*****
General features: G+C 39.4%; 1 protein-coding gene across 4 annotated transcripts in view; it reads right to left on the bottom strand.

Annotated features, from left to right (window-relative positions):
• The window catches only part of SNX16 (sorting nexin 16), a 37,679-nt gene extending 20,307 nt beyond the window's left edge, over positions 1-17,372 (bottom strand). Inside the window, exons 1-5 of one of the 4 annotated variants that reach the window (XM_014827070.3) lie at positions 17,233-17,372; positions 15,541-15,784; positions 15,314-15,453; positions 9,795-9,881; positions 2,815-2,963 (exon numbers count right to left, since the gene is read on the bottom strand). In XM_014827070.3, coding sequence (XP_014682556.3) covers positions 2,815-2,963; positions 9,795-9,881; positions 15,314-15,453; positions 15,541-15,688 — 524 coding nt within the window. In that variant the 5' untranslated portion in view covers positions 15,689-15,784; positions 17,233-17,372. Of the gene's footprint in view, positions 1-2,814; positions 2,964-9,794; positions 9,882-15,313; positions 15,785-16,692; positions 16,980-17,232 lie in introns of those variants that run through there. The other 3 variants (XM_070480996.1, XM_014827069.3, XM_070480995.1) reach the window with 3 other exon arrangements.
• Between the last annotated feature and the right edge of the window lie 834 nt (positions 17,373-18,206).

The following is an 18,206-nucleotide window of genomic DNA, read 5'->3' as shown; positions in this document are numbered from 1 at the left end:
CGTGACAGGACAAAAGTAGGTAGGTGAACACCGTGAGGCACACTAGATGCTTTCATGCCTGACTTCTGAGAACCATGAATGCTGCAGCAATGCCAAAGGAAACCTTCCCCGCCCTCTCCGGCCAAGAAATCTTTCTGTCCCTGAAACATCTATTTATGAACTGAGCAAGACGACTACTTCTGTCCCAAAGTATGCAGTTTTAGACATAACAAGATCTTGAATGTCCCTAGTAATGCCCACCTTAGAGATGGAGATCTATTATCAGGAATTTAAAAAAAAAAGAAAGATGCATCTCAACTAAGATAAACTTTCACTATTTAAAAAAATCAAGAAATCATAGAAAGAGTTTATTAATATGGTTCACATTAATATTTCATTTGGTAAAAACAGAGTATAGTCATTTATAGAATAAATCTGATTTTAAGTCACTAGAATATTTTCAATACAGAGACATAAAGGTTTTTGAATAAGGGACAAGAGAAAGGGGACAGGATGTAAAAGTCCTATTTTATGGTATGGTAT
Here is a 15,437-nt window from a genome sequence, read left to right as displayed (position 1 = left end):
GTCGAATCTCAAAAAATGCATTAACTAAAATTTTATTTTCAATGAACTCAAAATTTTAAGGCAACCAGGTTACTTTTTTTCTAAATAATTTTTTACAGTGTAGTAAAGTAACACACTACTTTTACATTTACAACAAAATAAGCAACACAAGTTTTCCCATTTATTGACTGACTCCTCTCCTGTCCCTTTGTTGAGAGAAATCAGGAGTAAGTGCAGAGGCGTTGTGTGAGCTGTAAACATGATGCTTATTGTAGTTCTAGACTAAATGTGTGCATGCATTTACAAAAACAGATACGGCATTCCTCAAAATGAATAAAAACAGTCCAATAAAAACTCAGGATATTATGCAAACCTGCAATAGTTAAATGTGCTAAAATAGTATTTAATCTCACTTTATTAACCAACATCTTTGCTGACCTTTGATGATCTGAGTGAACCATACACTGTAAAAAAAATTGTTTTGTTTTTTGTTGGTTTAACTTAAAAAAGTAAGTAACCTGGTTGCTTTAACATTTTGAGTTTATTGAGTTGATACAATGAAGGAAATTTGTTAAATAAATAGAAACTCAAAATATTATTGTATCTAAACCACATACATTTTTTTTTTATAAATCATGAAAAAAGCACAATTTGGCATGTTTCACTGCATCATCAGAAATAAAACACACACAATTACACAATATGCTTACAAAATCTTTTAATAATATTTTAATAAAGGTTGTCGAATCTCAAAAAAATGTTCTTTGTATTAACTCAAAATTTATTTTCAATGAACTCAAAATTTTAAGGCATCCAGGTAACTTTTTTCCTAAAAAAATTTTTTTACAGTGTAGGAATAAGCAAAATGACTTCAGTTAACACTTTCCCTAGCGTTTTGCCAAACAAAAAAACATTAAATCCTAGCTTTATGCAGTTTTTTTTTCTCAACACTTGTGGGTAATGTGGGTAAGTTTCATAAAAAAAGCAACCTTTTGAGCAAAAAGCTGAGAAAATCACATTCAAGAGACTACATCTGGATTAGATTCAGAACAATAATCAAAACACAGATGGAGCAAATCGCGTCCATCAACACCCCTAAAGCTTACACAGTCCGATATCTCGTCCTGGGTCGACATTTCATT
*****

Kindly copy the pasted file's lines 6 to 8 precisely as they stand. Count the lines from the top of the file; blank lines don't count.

CGTGACAGGACAAAAGTAGGTAGGTGAACACCGTGAGGCACACTAGATGCTTTCATGCCTGACTTCTGAGAACCATGAATGCTGCAGCAATGCCAAAGGAAACCTTCCCCGCCCTCTCCGGCCAAGAAATCTTTCTGTCCCTGAAACATCTATTTATGAACTGAGCAAGACGACTACTTCTGTCCCAAAGTATGCAGTTTTAGACATAACAAGATCTTGAATGTCCCTAGTAATGCCCACCTTAGAGATGGAGATCTATTATCAGGAATTTAAAAAAAAAAGAAAGATGCATCTCAACTAAGATAAACTTTCACTATTTAAAAAAATCAAGAAATCATAGAAAGAGTTTATTAATATGGTTCACATTAATATTTCATTTGGTAAAAACAGAGTATAGTCATTTATAGAATAAATCTGATTTTAAGTCACTAGAATATTTTCAATACAGAGACATAAAGGTTTTTGAATAAGGGACAAGAGAAAGGGGACAGGATGTAAAAGTCCTATTTTATGGTATGGTAT
Here is a 15,437-nt window from a genome sequence, read left to right as displayed (position 1 = left end):
GTCGAATCTCAAAAAATGCATTAACTAAAATTTTATTTTCAATGAACTCAAAATTTTAAGGCAACCAGGTTACTTTTTTTCTAAATAATTTTTTACAGTGTAGTAAAGTAACACACTACTTTTACATTTACAACAAAATAAGCAACACAAGTTTTCCCATTTATTGACTGACTCCTCTCCTGTCCCTTTGTTGAGAGAAATCAGGAGTAAGTGCAGAGGCGTTGTGTGAGCTGTAAACATGATGCTTATTGTAGTTCTAGACTAAATGTGTGCATGCATTTACAAAAACAGATACGGCATTCCTCAAAATGAATAAAAACAGTCCAATAAAAACTCAGGATATTATGCAAACCTGCAATAGTTAAATGTGCTAAAATAGTATTTAATCTCACTTTATTAACCAACATCTTTGCTGACCTTTGATGATCTGAGTGAACCATACACTGTAAAAAAAATTGTTTTGTTTTTTGTTGGTTTAACTTAAAAAAGTAAGTAACCTGGTTGCTTTAACATTTTGAGTTTATTGAGTTGATACAATGAAGGAAATTTGTTAAATAAATAGAAACTCAAAATATTATTGTATCTAAACCACATACATTTTTTTTTTATAAATCATGAAAAAAGCACAATTTGGCATGTTTCACTGCATCATCAGAAATAAAACACACACAATTACACAATATGCTTACAAAATCTTTTAATAATATTTTAATAAAGGTTGTCGAATCTCAAAAAAATGTTCTTTGTATTAACTCAAAATTTATTTTCAATGAACTCAAAATTTTAAGGCATCCAGGTAACTTTTTTCCTAAAAAAATTTTTTTACAGTGTAGGAATAAGCAAAATGACTTCAGTTAACACTTTCCCTAGCGTTTTGCCAAACAAAAAAACATTAAATCCTAGCTTTATGCAGTTTTTTTTTCTCAACACTTGTGGGTAATGTGGGTAAGTTTCATAAAAAAAGCAACCTTTTGAGCAAAAAGCTGAGAAAATCACATTCAAGAGACTACATCTGGATTAGATTCAGAACAATAATCAAAACACAGATGGAGCAAATCGCGTCCATCAACACCCCTAAAGCTTACACAGTCCGATATCTCGTCCTGGGTCGACATTTCATT